After spending a couple of years in decline, there are signs of growth in Macau once again.
Resurgence in Macau as gaming revenue increases
Monday saw the release of revenue figures for April by the Gaming Inspection and Coordination Bureau, with significant increases shown in terms of market-wide gaming revenue, which rose 16.3% year-on-year to MOP 20.16 billion, which equates to US$2.5 billion. Also, Macau‘s gaming revenue has grown to MOP 83.64, which is an increase of 13.8% compared to this time last year.
Bright future ahead
Lawrence Ho, who is Chief Executive Officer and Chairman of Melco Resorts &a Entertainment Ltd is highly confident that this upturn is more than just a temporary anomaly, and said the following about the subject in an interview with Bloomberg:
“Definitely within the next five years, it will grow back to the $45 billion gaming market. And that’s just the gaming alone, because the non-gaming part is significant”.
The $45 billion mark that Lawrence Ho mentions is the point at which Macau‘s revenue was at its strongest four years ago. Factors such as a slowing Chinese economy and increased scrutiny around wealthy people playing in Macau created an exodus of big money players from Macau, creating a downturn that lasted twenty months.
VIP money flows into Macau again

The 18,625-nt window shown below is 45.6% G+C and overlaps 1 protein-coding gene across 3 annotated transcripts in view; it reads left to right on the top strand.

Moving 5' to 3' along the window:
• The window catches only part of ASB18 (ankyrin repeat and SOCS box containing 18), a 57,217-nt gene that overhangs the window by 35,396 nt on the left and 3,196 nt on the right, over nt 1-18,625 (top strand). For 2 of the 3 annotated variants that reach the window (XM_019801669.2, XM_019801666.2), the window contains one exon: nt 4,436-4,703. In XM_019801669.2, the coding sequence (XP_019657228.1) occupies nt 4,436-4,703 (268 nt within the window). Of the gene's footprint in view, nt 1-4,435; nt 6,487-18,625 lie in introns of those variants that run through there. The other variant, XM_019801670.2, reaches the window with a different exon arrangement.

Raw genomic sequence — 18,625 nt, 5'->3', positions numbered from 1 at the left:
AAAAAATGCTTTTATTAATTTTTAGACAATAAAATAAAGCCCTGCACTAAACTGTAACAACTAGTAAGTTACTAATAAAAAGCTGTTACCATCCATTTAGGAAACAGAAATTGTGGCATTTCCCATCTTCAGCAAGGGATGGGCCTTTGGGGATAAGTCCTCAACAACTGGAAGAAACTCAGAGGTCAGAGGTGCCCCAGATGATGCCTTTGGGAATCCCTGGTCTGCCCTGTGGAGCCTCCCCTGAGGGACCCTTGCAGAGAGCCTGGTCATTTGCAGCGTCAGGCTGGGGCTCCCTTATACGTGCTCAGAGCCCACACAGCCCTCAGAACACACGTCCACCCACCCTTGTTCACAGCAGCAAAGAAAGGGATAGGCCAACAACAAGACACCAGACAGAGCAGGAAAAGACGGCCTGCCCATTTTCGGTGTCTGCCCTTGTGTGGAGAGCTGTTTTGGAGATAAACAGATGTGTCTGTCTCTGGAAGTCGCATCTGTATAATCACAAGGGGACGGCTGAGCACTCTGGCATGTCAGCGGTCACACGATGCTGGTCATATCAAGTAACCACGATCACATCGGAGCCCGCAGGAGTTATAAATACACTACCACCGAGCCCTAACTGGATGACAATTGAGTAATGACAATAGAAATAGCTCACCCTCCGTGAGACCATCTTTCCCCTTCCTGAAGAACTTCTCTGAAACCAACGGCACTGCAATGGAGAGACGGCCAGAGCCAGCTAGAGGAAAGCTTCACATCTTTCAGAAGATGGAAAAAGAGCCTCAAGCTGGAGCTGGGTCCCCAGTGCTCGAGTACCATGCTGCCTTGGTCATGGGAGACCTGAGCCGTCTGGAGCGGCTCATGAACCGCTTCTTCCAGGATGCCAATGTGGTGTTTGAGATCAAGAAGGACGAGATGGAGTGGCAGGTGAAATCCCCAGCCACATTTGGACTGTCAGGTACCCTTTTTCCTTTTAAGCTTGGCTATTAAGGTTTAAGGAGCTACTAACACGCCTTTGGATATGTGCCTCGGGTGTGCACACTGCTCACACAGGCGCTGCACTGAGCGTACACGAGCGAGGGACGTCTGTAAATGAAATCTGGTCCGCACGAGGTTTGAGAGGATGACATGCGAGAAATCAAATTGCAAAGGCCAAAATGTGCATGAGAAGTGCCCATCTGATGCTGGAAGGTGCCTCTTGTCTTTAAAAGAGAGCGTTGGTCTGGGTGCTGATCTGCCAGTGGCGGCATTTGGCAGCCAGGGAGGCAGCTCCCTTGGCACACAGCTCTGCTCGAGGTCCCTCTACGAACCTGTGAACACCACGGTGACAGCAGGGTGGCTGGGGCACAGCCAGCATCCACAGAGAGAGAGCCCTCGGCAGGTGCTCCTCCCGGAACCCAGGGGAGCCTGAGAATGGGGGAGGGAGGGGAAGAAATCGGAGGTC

One of the most pivotal factors in the recent growth in Macau is the return of VIP players. Junket operators have noticed an increase in deposits made by VIP customers which has generated more revenue, but also lead to renewed attention from mainland China in the coming months.
Upturn also seen on a mass-market level
Q1 of 2017 has seen an 8.5% rise in mass-market revenue, with the current value reported as MOP 28 billion. The previous two quarters also saw gains year-on-year, suggesting a stable path of growth may lie ahead, assuming nothing hampers the return of VIP customers. Two new casinos have opened recently, which appears to be fueling growth. The $4.1 billion Wynn Palace Casino Resort opened in August in Cotai, and Parisian Macau Resort was opened by Sands in September, with a further casino set to be opened by MGM before the end of 2017.
Mass-market revenue is not the most significant form of income for Macau, as table games have always been strongly preferred by customers, which contrasts with the Las Vegas model, in which tourists spend money across many different areas of the market (Slot Machines, Video Poker, Entertainment), creating a more balanced revenue stream. China hopes to see Macau adopt a similar approach rather than being so dependent on a small number of VIP players.
Where next for Macau?
Provided interference from Beijing remains minimal, optimistic views about growth in Macau are well founded. Zhang Dejiang, who is one of the state’s top leaders, will undertake a trip to Macau between May 8th and May 10th. Those inside the casino industry understand that a major announcement will be made during the visit, which may offer greater clarity in terms of growth in the rest of this year and beyond.
Operators remain interested in other Asian locations, with rule changes in Vietnam allowing locals to enter certain casinos generating interest from operators looking to pursue projects there. Japan is without doubt the prime location for most operators though, with Lawrence Ho claiming that two casino resorts in either Osaka or Yokohama could easily grow into a US$20 billion market.
When pressed on how much he might spend to gain a license there, he said “We don’t want to put a dollar figure on it because ultimately, the opportunity is priceless”.
Article By Craig Bradshaw